3 Best Graphs For Every Project And How To Interpret Their Data

Gantt Chart

One of the important graphs or charts that are used in project management are the Gantt charts. The Gantt charts are often used to provide work schedules for the project. The Gantt charts usually show the dependencies associated with the tasks, the beginning and finish times of the various tasks related to the project. The charts are instrumental in providing a reference frame in association with the various tasks that are to be done in the project and that the team members can easily understand (Ika, 2009). Gantt charts provide great help to project managers, especially where they assist them in coming up with plans for the various activities associated with the project, communicate tasks to the project team and calculating a critical path. The Gantt charts are most appropriate for smaller projects since in the case of larger projects they are limited. The Gantt charts can further show which activities are lagging and further help the project manager determine what actions he or she can take in term of a crisis caused by  insufficient resources.

PERT Chart

Program evaluation and review technique (PERT) is among the important charts that are used in project management especially in giving more details about the various tasks in a project and an idea of the whole project. A PERT chart is mostly employed in complex projects. It usually shows the complex tasks and the various relationships that exist between them (Alexander, 2013). A PERT chart is different from a Gantt chart in that it can show parallel activities, and sequential activities together with tasks that have sophisticated dependencies. The PERT helps one to not only have a picture of the whole project but also envision the complexity of the tasks being carried out at present. The chart gives more information on technical needs, information, and time concerning the project. PERT deals with a lot of time management, particularly when it sets a time regarding how various activities are to start and end. The different times are calculated and possible start and finish times deliberated as a result.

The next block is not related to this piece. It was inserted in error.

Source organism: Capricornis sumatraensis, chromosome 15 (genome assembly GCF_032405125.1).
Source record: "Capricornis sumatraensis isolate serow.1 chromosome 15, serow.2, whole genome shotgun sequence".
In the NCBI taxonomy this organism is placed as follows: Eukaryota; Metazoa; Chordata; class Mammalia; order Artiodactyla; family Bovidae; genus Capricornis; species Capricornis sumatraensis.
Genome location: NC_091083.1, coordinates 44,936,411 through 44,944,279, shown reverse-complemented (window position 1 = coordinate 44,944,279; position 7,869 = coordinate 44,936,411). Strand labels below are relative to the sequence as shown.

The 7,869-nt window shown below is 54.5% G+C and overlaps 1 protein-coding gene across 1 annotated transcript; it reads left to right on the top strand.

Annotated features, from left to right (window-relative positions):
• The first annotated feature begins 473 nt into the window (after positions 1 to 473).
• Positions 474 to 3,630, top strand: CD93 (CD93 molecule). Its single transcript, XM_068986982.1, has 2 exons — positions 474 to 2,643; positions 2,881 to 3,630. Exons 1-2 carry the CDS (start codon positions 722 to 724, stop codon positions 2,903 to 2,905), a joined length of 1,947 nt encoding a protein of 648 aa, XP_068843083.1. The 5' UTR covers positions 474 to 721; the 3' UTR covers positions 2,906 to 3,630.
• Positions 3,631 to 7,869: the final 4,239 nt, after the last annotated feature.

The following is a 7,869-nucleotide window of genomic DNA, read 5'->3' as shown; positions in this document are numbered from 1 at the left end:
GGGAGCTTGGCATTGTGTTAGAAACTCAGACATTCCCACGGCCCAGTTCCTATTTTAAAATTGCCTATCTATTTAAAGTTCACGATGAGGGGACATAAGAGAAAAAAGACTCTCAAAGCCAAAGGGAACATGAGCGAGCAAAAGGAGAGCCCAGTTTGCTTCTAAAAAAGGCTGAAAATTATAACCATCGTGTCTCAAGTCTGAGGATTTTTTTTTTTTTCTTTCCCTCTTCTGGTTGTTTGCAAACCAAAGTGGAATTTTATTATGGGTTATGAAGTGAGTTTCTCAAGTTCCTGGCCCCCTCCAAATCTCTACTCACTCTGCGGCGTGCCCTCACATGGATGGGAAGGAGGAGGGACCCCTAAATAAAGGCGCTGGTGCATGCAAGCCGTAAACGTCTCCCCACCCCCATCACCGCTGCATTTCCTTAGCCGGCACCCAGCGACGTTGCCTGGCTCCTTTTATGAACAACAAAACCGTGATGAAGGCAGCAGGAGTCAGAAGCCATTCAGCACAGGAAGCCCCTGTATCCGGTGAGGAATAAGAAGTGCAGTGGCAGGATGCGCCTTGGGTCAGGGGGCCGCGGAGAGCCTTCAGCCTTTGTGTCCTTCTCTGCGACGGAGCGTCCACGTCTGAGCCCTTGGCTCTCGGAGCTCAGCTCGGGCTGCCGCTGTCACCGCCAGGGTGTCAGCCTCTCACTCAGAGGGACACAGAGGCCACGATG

PERT can, therefore, be used to show the needed resources and spell out precisely what activities need to be completed for the whole project to be successful or which activities can be left out but still lead to the conclusion of the project. The chart uses time regarding most likely, pessimistic or optimistic time. Therefore, all activities associated with the project are examined through the possible start and finish times of the activities in the project, and thus, help the project manager together with the management to make critical decisions that are essential for the successful completion of a project. The only problem is that if the various activities as spelled by PERT are not complicated on time, they may affect the project and, therefore, its finish time. The data in the chart can represent good conditions if they are enough resources available to the project manager to complete the necessary activities or all the activities associated with the project. Fewer resources regarding staff may hinder expected or anticipated completion of the project.

Work Breakdown Structure

The work breakdown structure shows the tasks of the project in a hierarchical manner. In creating the chart, one has to break down the project into its constituent activities. The top most part usually has the project name then the tasks and the subtasks follow each on its level (Vanhoucke, 2012). After the subtasks are the work, items, which include the tasks that consist of small actions which when completed, help in the completion of the project. The chart provides more details on the various tasks in the project and how they are linked to each and thus helps the organization in general and the project manager, in particular, to plan on how to finish on the various tasks.

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